Sarah McKenzie, facing a future with eyes wide open


Sarah McKenzie feels like she is just at the beginning of her journey.

This may seem incongruous from a musician with growing international profile who is releasing her second CD, but McKenzie is adamant. ‘I’m only 24 and I still have so much to learn,’ she says.

McKenzie’s first CD Don’t Tempt Me was released in 2011 and her second Close Your Eyes, is just out. She’s excited by what it represents. Chong Lim (you may know him from shows such as Australia’s Got Talent and Dancing With the Stars) is the CD’s producer and McKenzie acknowledges that she enjoys working with him because he challenges her. It was at his suggestion that Don’t Tempt Me included her jazz arrangement ‘Love Me Tender’.

‘He told me, “Sarah, you really need to branch out”‘, she says, ‘and for the last album he pushed me to choose a popular tune and turn it into a jazz tune.’ That tune was ‘Love Me Tender’ and she says she enjoyed that process, so much so that she’s at it again on this new CD. She says her producer has helped. ‘Chong saw how I responded and for this CD, suggested I check out Joni Mitchell, Bob Dylan – these great songwriters.’

She says she naturally fell in love with the music she was hearing. She decided to take what they’d done in the first album that one step further and throw herself in, no reservations. The search for her authentic voice is very much a focus right now. ‘I don’t want to be locked into a genre’, she admits.

After falling ‘absolutely in love with Joni Mitchell’, McKenzie included ‘Big Yellow Taxi’ on Close Your Eyes. Choosing and arranging this and other songs on the CD was a process. She says that she sits down at the piano with a larger selection of songs she’d like to work with and the aim at that stage is to ‘see what happens’. She chooses songs that she loves or that have special significance. The end result for Close Your Eyes was a group of songs that she wanted to release and Mitchell’s is just one of them; there’s a mix of jazz standards, soul and pop tunes and a couple of originals.

Finding her own voice, she’s taking some risks – and she admits that not everybody is going to like everything she’s doing. With ‘Big Yellow Taxi’, McKenzie says that she wanted to keep the integrity of Mitchell’s work, but tried to bring something new to it. This ‘fresh approach’ is a theme throughout our conversation and links in with McKenzie’s sense that she’s just at the beginning of a journey. Her youth, and the experience she’s managed to cram in despite being barely in her mid-twenties, are obviously significant to her. Chong Lim has said of her that she’s very headstrong and knows what she wants. In this vein, the Nat King Cole tune ‘Too Young’ has special significance… ‘I sing love songs and because I’m so young, people wonder how I could possibly know about love. Well, I do know and that song is my way of making that statement.’ McKenzie says she has the utmost respect for Nat King Cole but again, she wanted to approach her arrangement of it ‘with musical intent and integrity, but bringing something new to it.’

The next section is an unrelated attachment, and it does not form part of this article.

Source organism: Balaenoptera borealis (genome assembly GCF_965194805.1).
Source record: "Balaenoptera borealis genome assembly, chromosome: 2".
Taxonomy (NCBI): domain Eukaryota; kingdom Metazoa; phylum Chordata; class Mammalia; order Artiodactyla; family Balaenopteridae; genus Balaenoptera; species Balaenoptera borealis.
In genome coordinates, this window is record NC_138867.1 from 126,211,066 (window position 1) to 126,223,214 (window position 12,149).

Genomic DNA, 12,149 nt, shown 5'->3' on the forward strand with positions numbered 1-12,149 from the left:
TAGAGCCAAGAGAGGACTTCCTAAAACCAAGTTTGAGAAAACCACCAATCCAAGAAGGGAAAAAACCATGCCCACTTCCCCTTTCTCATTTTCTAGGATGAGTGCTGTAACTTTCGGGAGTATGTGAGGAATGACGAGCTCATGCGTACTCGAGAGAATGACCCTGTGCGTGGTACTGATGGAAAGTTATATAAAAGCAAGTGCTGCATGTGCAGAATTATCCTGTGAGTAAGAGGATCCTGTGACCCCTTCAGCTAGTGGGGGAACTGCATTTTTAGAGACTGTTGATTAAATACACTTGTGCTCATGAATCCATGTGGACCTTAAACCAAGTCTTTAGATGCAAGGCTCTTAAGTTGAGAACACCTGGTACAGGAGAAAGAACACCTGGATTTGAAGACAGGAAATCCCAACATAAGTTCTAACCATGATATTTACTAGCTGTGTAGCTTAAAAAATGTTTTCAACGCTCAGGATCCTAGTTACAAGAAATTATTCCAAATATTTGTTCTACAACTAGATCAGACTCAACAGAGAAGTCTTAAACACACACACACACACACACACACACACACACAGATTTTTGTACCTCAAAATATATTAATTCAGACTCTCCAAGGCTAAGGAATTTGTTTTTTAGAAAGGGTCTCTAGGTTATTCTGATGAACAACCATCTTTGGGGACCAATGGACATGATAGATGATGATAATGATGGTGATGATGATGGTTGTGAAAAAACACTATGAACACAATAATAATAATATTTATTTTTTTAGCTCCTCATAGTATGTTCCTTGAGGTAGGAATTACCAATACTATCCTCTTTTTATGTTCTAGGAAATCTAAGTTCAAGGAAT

‘At this point in my life, I’m trying things and some people might think my attempts succeed, and others not.’  At the base of it all, is the strong sense for McKenzie that she has succeeded in achieving these double aims of ‘freshness’ and ‘respect’.

This year her blossoming career receives a significant boost in the form of a scholarship to Berklee College of Music in Boston in the USA. Driven to escape the cold of Melbourne’s winter and tempted by a Berklee workshop at Umbria Jazz Festival, McKenzie travelled to Italy. To her delight, she was offered a scholarship by Berklee Dean of Admissions Damien Bracken.  The scholarship will provide singing and piano lessons, and McKenzie is also excited that ‘they have some great big bands to write for’.

Video: Sarah McKenzie at the Melbourne International Jazz Festival 2011 with  David Rex on saxophone, Alex Boneham on bass and Craig Simon on drums

‘Now that I have two CDs under my belt, says McKenzie, I know what I need to do, and what I need to develop.  Berklee’s going to give me the opportunity to fine tune what I do.’

She feels she’s been hard to categorise and hopes that studying at Berklee will help her cement her own identity.

‘I’ve been a hard one to place over the years’ she says, ‘because I sing, I play and I write’.

‘When I just play the piano I don’t feel that I have as much to offer as when I’m singing. And when I’m just singing, I feel like I should be playing as well. Everyone’s got their thing, and my thing is that I do everything.’

What she does may be hard to categorise but perhaps Sarah McKenzie will just create her own definitions.

See Sarah McKenzie on the web >

Close Your Eyes is available now from iTunes >

Read our interview with Sarah from May 2011 >


Close Your Eyes track listing:

Don’t Get Around Much Anymore (Duke Ellington and Bob Russell)
Big Yellow Taxi (Joni Mitchell)
Got To Be This Way (McKenzie)
Too Young (Nat King Cole)
I Remember You (Victor Schertzinger)
The Lover’s Tune (McKenzie)
Blue Skies (Irving Berlin)
Close Your Eyes (Bernice Petkere)
I Should Care (Sammy Cahn, Axel Stordahl, and Paul Weston)
At Last (Mack Gordon and Harry Warren)
The Way You Look Tonight (Jerome Kern, Dorothy Fields)